Essential fatty acids such as omega-3 and omega-6 aid in the regulation of the inflammatory response to sun exposure. Frequent inflammation has been shown to cause accelerated ageing, especially when UV rays are present since UV radiation activates a signalling cascade that increases inflammation. Essential fatty acids increase cell protection by interrupting the signalling cascade and reducing UV damage while also preserving skin structure and moisture.

Low amounts of essential fatty acids in the body cause the skin to overproduce cells, resulting in increased itching, redness, and roughness. Fish oil, flaxseed oil, eggs, and walnuts are all rich in omega-3 and omega-6 fatty acids. You can apply fatty acids to the surface of your skin in addition to eating them.

‌‌‌‌Collagen proteins

Collagen is the most common protein in the body, and it is responsible for holding our cells together. It aids the body's adaptation to stress and climate change that we all encounter on a daily basis. Collagen is the basis of our skin, but its amount in the body diminishes with age, stress, poor diet, and negative environmental impacts, as well as radiation from the sun. The extracellular matrix, commonly known as the skin's structure, maintains the skin in place and keeps it tight, firm, and smooth.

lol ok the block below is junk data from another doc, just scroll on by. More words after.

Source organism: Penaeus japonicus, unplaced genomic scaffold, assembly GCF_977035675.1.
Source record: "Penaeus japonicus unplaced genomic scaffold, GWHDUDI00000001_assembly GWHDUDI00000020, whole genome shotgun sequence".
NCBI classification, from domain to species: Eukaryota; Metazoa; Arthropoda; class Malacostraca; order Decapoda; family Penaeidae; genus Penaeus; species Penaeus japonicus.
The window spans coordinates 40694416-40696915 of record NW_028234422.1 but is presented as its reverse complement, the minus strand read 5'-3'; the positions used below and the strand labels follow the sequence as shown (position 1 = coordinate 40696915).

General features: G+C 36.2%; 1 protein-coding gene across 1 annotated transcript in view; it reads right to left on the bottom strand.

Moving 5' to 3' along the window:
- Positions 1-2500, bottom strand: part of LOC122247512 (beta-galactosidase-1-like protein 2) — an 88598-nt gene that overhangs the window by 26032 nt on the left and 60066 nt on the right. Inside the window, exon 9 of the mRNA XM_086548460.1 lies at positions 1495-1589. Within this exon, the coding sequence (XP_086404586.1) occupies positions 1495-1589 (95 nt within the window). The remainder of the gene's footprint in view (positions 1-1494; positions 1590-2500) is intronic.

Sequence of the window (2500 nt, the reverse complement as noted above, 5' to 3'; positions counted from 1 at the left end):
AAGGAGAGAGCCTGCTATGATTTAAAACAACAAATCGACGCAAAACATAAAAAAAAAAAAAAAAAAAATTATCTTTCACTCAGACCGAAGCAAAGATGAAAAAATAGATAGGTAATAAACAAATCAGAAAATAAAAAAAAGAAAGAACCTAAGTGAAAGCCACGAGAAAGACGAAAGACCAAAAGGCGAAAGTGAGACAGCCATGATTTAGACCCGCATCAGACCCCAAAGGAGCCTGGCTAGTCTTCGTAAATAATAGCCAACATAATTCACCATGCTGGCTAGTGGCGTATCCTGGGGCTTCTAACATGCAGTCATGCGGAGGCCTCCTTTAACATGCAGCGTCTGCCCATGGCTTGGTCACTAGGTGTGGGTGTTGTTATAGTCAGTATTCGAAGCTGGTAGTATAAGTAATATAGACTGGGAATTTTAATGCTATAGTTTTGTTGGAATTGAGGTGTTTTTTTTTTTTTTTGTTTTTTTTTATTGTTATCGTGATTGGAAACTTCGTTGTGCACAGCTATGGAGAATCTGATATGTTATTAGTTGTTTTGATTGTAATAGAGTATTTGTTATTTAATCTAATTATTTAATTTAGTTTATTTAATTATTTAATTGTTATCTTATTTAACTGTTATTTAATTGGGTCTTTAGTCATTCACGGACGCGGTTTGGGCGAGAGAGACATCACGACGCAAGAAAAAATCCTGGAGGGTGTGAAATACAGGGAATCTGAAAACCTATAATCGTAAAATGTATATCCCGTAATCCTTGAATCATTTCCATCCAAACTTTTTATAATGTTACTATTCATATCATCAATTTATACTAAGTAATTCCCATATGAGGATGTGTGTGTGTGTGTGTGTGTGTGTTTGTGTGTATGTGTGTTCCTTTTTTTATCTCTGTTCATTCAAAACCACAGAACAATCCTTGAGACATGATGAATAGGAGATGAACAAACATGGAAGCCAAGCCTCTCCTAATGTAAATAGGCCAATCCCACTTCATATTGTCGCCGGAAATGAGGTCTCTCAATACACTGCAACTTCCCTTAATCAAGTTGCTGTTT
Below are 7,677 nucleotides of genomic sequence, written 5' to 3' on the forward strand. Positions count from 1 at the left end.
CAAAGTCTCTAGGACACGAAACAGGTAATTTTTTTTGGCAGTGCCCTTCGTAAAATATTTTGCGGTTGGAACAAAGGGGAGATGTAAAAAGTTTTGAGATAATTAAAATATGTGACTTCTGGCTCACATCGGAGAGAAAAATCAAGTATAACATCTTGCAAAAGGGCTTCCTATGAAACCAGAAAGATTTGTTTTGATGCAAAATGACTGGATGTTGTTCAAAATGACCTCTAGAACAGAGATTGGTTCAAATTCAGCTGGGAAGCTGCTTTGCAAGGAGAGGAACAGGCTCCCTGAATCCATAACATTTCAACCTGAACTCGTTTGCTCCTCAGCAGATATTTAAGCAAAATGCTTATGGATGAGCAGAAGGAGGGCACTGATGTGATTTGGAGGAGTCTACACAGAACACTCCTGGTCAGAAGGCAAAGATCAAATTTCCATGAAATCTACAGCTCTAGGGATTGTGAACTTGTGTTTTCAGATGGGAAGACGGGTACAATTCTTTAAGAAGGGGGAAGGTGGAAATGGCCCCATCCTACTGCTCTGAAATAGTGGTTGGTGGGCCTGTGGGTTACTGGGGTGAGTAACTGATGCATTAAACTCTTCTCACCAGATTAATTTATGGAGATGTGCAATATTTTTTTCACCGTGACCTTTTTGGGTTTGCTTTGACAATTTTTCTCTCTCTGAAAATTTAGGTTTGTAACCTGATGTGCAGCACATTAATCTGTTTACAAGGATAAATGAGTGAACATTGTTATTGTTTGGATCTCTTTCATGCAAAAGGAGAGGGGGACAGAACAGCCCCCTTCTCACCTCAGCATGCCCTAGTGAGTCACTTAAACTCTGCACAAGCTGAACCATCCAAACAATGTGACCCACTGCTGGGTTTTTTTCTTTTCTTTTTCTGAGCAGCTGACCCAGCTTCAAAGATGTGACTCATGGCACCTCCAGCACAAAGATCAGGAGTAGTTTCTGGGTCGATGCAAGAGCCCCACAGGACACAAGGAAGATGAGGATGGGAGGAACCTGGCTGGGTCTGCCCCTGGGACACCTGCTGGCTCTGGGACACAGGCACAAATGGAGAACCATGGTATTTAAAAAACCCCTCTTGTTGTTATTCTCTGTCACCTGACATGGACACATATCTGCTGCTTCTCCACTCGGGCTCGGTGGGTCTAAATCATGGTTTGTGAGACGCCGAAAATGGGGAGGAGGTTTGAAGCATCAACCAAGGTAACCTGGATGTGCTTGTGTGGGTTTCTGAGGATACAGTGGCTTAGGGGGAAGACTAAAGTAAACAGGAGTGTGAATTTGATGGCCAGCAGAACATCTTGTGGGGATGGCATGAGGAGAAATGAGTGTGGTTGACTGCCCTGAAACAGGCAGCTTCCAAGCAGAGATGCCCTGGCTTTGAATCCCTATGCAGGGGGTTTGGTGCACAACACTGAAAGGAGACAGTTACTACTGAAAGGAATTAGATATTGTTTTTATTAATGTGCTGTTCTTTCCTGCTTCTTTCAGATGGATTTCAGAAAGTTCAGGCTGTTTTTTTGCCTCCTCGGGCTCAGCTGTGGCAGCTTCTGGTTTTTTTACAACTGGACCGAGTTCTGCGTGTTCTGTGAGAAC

The content in young and healthy skin is around 75%, and it steadily declines as we age. Sunlight, smoking, pollution, a lack of antioxidants in the diet, and excessive alcohol intake can all contribute to a faster loss of skin elasticity, firmness, and stability of the collagen substrate, resulting in fine lines and wrinkles.

Serums, creams, and lotions applied to the surface of the skin do not permeate into the deeper layers of the skin. 72 healthy women were randomly allocated either a placebo or collagen peptide supplement for 12 weeks, followed by a 4-week control phase, according to research published in the Journal of Nutrients by Bolke et al. Collagen peptides combined with antioxidants including vitamin C, zinc, and biotin enhanced skin hydration, elasticity, smoothness, and firmness in women. The look of women's skin remained nearly unaltered four weeks after they stopped using dietary supplements.

As a result, consuming collagen allows you to have a beneficial impact on the extracellular matrix, increasing the skin's moisture, smoothness, and elasticity. Although the quantity of collagen proteins you eat is determined by your food, the research suggests consuming 2 to 15 grams of collagen supplements to improve your skin's look.

Photo by Sora Shimazaki from Pexels